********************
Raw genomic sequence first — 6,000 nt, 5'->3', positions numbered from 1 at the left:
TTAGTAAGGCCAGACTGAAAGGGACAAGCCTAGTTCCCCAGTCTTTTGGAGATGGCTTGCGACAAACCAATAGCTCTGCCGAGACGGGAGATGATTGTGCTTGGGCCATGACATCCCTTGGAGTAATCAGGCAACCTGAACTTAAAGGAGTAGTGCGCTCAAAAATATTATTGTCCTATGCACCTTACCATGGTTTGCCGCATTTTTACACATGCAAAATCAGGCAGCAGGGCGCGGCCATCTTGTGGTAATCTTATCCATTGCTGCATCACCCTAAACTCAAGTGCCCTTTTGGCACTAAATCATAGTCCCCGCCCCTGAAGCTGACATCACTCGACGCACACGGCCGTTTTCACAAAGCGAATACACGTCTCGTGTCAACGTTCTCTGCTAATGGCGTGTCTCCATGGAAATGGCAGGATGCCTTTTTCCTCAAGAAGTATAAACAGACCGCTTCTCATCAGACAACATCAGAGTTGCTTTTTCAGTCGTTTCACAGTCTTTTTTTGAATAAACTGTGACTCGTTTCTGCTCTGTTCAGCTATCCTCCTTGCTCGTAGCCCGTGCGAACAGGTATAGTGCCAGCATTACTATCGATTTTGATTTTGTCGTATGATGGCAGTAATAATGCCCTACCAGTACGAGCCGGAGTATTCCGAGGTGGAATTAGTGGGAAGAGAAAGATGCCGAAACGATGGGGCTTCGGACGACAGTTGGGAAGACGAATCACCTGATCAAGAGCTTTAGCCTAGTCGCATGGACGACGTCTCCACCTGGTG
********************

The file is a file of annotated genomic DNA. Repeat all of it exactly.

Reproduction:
Raw genomic sequence first — 6,000 nt, 5'->3', positions numbered from 1 at the left:
TTAGTAAGGCCAGACTGAAAGGGACAAGCCTAGTTCCCCAGTCTTTTGGAGATGGCTTGCGACAAACCAATAGCTCTGCCGAGACGGGAGATGATTGTGCTTGGGCCATGACATCCCTTGGAGTAATCAGGCAACCTGAACTTAAAGGAGTAGTGCGCTCAAAAATATTATTGTCCTATGCACCTTACCATGGTTTGCCGCATTTTTACACATGCAAAATCAGGCAGCAGGGCGCGGCCATCTTGTGGTAATCTTATCCATTGCTGCATCACCCTAAACTCAAGTGCCCTTTTGGCACTAAATCATAGTCCCCGCCCCTGAAGCTGACATCACTCGACGCACACGGCCGTTTTCACAAAGCGAATACACGTCTCGTGTCAACGTTCTCTGCTAATGGCGTGTCTCCATGGAAATGGCAGGATGCCTTTTTCCTCAAGAAGTATAAACAGACCGCTTCTCATCAGACAACATCAGAGTTGCTTTTTCAGTCGTTTCACAGTCTTTTTTTGAATAAACTGTGACTCGTTTCTGCTCTGTTCAGCTATCCTCCTTGCTCGTAGCCCGTGCGAACAGGTATAGTGCCAGCATTACTATCGATTTTGATTTTGTCGTATGATGGCAGTAATAATGCCCTACCAGTACGAGCCGGAGTATTCCGAGGTGGAATTAGTGGGAAGAGAAAGATGCCGAAACGATGGGGCTTCGGACGACAGTTGGGAAGACGAATCACCTGATCAAGAGCTTTAGCCTAGTCGCATGGACGACGTCTCCACCTGGTG